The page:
**4. Probability as a measure of belief**

Probability is often used are a measure of belief; for example, “inflation will probably rise because of loose monetary policy by the Fed”. This use of probability is about a single event and not about averages of samples. This is also the only definition that applies in the case of macro bets. The issue is whether someone can claim that a certain bet has *high* probability in an objective sense. Obviously, this can only be made in a **subjective sense**. Since macro bets rarely repeat under the exact same market conditions, traders cannot use induction to determine the prior probability. Therefore, one must rely on Bayes’ theorem to compute the posterior probability. However, since the path of the computation is not known in advance, any claim of high probability setups or macro bet is abusing the notion of probability. Usually, such claims can be only justified in the context of *confirmation bias* for the ex ante determination of the posterior probability, which can be significantly different than the one computed by Bayes’ theory.

In the case of technical analysis setups, these are mostly used to confirm bias and probability refers to a belief, since there is no easy way of knowing the limit in definition 3, except for maybe high frequency algos and a limited class of systematic methods. Some technical traders also use the word *possibility* but they never justify how they make bias-free selections over various possibilities. In most cases, trading based on possibilities equates to random trading because the alternatives turn out to be equally likely.

As you can see from the above four definitions, when you hear the word “probability” in trading and investing it is most likely that it is being abused by someone who would like to add quantitative flavor to some soup of technical or fundamental analysis ingredients. Only in rare cases and when the analyst obeys formal rules, the use of the term probability makes sense.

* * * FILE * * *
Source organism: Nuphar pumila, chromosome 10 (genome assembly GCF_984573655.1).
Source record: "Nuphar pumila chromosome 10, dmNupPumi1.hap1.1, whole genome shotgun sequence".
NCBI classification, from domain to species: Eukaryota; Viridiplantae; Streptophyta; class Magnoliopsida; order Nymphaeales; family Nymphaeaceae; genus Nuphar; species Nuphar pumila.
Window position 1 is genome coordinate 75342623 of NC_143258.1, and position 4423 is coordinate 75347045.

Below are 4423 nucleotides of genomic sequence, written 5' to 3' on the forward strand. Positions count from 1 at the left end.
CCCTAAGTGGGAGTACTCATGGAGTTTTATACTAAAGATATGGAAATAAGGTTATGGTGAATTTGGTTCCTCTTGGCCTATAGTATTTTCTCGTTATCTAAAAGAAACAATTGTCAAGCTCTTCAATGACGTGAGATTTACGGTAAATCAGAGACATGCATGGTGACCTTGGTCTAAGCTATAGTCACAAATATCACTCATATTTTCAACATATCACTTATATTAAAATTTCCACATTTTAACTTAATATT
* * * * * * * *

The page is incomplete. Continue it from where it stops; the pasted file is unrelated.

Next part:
Furthermore, expectation is far more important than probability but this notion also suffers from lack of sufficient samples in most cases. Obviously, expectation is related to probability since it is the mean of the distribution of trade outcomes. More details about the issues related to expectation are found in my book Fooled By Technical Analysis.

**References**

1. Papoulis, A. *Probability, Random Variables, and Stochastic Processes,*1965. McGraw-Hill

2. Harris, M. “Limitations of Quantitative Claims About Trading Strategy Evaluation”, 2016, https://papers.ssrn.com/sol3/papers.cfm?abstract_id=2810170

This article was originally published in Price Action Lab Blog

If you have any questions or comments, happy to connect on Twitter:@mikeharrisNY

**About the author:** Michael Harris is a trader and best selling author. He is also the developer of the first commercial software for identifying parameter-less patterns in price action 17 years ago. In the last seven years he has worked on the development of DLPAL, a software program that can be used to identify short-term anomalies in market data for use with fixed and machine learning models. Click here for more.